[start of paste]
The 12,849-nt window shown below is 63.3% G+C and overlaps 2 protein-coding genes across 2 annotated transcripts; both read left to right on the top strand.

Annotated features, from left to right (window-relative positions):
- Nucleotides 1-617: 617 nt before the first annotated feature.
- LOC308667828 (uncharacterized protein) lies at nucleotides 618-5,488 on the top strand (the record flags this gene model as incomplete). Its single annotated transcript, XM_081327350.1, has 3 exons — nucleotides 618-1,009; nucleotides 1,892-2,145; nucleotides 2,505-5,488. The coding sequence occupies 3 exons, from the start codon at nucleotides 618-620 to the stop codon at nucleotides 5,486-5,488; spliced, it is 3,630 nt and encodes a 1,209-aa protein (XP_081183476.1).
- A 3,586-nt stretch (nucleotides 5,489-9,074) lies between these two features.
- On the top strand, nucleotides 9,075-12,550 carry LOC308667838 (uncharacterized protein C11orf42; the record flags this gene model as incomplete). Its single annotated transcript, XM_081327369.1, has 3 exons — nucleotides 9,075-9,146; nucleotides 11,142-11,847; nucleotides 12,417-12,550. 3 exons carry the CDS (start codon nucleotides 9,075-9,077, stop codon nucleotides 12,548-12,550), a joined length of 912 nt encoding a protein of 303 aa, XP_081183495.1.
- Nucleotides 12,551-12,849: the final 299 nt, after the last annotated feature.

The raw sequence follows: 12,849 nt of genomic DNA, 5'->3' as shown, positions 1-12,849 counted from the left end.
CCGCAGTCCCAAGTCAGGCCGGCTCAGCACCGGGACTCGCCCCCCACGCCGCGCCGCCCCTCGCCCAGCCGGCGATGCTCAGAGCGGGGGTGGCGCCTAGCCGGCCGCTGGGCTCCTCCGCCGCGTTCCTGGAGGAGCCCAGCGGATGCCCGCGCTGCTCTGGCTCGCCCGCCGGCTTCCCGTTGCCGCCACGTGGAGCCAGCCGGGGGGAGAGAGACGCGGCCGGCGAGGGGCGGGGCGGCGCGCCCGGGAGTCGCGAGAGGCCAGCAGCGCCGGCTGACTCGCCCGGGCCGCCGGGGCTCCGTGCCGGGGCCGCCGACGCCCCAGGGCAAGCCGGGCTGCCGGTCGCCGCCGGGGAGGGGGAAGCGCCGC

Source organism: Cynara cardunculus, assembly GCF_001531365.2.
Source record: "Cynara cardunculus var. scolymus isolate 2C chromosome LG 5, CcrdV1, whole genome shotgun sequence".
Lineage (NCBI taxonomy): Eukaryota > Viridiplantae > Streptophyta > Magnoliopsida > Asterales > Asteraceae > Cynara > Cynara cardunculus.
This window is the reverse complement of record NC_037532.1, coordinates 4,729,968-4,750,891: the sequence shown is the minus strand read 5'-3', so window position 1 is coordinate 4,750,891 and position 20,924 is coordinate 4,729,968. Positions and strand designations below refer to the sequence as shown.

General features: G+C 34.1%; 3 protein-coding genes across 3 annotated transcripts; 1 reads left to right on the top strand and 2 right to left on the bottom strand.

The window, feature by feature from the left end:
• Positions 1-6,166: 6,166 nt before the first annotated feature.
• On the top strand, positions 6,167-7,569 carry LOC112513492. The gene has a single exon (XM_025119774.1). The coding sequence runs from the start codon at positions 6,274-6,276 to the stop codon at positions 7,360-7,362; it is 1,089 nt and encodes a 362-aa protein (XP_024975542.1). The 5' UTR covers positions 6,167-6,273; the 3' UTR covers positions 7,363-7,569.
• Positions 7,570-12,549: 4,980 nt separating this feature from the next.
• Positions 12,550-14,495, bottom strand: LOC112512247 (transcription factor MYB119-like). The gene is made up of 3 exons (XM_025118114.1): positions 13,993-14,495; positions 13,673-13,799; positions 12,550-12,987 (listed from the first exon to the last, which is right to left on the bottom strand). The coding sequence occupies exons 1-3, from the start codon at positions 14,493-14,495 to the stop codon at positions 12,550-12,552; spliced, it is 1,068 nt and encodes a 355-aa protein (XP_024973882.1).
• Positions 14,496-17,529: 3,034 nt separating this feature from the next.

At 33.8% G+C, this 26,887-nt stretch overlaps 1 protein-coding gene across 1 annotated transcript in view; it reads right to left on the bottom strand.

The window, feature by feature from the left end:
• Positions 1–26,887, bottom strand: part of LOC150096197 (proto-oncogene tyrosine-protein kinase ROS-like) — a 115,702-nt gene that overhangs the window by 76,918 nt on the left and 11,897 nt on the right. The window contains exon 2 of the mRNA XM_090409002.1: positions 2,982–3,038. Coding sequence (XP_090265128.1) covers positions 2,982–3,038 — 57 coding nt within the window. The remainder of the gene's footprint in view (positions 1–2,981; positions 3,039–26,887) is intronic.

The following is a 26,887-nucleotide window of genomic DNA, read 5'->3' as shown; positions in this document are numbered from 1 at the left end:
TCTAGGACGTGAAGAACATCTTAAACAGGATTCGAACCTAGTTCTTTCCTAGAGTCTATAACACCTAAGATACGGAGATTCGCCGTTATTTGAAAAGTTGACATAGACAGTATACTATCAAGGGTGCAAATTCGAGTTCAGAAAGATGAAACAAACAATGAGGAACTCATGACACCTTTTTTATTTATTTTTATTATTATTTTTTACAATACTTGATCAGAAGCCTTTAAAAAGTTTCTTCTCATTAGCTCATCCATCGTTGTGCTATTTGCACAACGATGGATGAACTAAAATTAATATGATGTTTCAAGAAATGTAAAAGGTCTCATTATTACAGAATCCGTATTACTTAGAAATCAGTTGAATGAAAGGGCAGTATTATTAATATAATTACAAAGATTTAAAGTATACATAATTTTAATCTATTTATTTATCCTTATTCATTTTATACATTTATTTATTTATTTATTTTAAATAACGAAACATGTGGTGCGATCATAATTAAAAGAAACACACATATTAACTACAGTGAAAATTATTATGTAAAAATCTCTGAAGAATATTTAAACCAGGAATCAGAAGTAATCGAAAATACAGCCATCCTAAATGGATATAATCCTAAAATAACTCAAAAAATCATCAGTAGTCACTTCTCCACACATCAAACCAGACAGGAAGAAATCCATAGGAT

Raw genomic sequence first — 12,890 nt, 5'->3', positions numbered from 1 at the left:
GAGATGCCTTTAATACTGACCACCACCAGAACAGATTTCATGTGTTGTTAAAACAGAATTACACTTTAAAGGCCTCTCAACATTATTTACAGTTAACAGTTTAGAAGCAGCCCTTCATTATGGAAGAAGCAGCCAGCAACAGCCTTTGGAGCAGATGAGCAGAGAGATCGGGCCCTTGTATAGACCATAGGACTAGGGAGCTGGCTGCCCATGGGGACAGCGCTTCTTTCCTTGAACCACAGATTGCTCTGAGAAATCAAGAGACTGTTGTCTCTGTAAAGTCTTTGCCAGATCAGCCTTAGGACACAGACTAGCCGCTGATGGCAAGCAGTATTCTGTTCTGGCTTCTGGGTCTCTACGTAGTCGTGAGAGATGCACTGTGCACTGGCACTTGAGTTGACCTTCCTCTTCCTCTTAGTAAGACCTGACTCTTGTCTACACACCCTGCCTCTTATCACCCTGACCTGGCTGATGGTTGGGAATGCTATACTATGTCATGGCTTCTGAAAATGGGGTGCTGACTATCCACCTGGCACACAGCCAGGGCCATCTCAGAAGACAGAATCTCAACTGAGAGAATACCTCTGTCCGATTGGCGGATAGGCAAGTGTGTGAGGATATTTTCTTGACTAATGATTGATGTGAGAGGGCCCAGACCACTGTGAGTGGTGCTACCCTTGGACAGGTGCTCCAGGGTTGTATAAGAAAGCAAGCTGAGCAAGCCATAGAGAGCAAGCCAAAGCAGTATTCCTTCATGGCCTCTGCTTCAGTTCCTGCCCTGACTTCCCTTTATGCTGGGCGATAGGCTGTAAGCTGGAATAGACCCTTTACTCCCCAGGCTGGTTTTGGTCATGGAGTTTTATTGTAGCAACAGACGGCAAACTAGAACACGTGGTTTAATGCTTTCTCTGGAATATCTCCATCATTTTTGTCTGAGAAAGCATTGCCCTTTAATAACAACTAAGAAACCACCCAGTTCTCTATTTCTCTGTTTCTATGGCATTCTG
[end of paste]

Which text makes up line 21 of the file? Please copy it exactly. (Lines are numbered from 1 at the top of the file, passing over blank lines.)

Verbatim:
At 33.8% G+C, this 26,887-nt stretch overlaps 1 protein-coding gene across 1 annotated transcript in view; it reads right to left on the bottom strand.